Q. Are Reiki practitioners allowed at Catholic hospitals?
A. Unfortunately, Catholic hospitals have often promoted Reiki and other questionable practices. In 2009, the United States Conference of Catholic Bishops (USCCB) released a statement clarifying that Reiki has no place in Catholic medical care. It’s called “Guidelines for Evaluating Reiki as an Alternative Therapy.”
A few of the document’s most important insights:
Though Reiki proponents often claim that it is not a religion, it has several aspects of a religion: “spiritual healing,” “sacred ceremonies,” references to a god or goddess or “divine consciousness,” “universal life energy,” and more. These aspects are rooted in Eastern religions rather than the Christian faith. So is the notion that healing “energy,” rather than a gift of divine grace bestowed by God at His discretion, is in fact capable of being manipulated and used by the practitioner, who has been trained in techniques to do so.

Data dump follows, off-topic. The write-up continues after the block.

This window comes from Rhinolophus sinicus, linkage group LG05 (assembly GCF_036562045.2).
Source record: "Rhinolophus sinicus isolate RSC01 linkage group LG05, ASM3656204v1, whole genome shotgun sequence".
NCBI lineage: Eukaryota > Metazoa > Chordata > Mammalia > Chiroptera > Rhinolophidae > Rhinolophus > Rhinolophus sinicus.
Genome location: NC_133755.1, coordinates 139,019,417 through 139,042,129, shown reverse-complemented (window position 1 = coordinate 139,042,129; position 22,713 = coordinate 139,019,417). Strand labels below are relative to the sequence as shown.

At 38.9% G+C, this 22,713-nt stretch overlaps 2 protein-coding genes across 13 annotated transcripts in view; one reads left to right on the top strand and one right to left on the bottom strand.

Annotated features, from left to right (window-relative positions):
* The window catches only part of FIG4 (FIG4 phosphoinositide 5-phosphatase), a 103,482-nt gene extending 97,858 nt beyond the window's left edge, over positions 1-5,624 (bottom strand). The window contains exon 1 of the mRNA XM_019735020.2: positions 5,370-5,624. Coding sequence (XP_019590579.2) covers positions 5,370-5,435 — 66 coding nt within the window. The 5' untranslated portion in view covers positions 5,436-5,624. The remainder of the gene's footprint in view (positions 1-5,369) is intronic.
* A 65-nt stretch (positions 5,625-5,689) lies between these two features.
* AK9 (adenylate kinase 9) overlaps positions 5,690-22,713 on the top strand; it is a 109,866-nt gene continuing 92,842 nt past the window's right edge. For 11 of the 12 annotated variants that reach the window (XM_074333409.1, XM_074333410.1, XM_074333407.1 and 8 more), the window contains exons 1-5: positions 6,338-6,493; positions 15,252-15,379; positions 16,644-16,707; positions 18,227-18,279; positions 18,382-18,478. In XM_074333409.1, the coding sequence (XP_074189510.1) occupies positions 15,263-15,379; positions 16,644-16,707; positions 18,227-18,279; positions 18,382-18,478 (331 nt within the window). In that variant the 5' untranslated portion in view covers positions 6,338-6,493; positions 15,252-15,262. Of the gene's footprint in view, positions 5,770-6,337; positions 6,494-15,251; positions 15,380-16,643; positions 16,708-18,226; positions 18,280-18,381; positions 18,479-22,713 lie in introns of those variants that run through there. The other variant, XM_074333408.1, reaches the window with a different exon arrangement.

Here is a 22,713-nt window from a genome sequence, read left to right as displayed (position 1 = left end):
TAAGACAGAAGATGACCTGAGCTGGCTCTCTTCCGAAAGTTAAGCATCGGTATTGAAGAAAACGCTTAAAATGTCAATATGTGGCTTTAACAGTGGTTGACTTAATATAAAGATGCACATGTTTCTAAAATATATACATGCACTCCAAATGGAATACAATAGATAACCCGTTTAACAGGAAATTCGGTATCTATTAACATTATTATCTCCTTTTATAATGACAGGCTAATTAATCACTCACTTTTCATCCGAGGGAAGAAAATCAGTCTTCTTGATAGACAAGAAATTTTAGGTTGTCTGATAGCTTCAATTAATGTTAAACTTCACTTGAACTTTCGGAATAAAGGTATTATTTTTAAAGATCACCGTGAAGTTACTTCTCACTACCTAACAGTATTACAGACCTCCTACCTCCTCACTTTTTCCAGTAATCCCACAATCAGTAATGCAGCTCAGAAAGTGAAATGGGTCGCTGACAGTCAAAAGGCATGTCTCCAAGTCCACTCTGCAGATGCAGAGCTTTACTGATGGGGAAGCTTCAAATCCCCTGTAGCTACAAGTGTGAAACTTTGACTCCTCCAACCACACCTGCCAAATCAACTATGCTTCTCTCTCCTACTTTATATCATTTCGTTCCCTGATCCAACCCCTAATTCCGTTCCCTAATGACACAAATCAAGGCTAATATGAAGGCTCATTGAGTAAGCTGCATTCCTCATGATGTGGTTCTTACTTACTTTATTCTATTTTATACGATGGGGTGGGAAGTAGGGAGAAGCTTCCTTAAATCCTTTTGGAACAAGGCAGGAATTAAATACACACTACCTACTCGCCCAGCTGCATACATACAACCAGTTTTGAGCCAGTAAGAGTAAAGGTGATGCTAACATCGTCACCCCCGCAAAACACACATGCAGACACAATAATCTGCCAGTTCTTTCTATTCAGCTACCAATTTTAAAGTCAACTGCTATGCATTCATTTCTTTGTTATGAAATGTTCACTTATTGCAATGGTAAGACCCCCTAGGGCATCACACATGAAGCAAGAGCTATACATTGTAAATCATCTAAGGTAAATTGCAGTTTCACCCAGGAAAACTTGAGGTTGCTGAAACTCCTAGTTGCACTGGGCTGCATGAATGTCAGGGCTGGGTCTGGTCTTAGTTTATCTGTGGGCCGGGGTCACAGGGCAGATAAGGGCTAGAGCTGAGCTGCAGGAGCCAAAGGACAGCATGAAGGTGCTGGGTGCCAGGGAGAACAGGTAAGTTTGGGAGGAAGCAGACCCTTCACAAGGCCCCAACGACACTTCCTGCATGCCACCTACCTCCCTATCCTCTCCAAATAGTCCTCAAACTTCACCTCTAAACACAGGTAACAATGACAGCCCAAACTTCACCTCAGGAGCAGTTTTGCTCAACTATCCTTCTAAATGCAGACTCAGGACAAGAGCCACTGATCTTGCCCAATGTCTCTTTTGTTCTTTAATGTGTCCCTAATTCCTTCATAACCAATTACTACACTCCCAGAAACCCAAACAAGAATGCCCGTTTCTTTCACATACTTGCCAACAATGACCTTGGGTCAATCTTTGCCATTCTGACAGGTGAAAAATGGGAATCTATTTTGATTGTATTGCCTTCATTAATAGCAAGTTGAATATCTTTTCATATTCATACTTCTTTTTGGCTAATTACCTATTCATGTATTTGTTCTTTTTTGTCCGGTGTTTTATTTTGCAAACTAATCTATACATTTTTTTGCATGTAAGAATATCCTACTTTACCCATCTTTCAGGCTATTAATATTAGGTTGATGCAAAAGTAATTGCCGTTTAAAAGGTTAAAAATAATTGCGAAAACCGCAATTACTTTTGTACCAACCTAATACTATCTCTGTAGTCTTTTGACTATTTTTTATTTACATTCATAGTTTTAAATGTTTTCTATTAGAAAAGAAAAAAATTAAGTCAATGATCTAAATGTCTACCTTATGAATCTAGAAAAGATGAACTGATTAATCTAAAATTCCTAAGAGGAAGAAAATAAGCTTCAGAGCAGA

The non-Christian religious elements of the practice are not the only problem with Reiki. The document notes that its claim to “universal life energy” and the ability to manipulate it have not been accepted by modern medical science. Reiki lacks scientific credibility and tends toward superstition.
The document concludes that “Reiki finds no support either in the findings of natural science or in Christian belief. For a Catholic to believe in Reiki presents insoluble problems. … Since Reiki therapy is not compatible with either Christian teaching or scientific evidence, it would be inappropriate for Catholic institutions, such as Catholic health care facilities and retreat centers, or persons representing the Church, such as Catholic chaplains, to promote or provide support for Reiki therapy (10, 12).”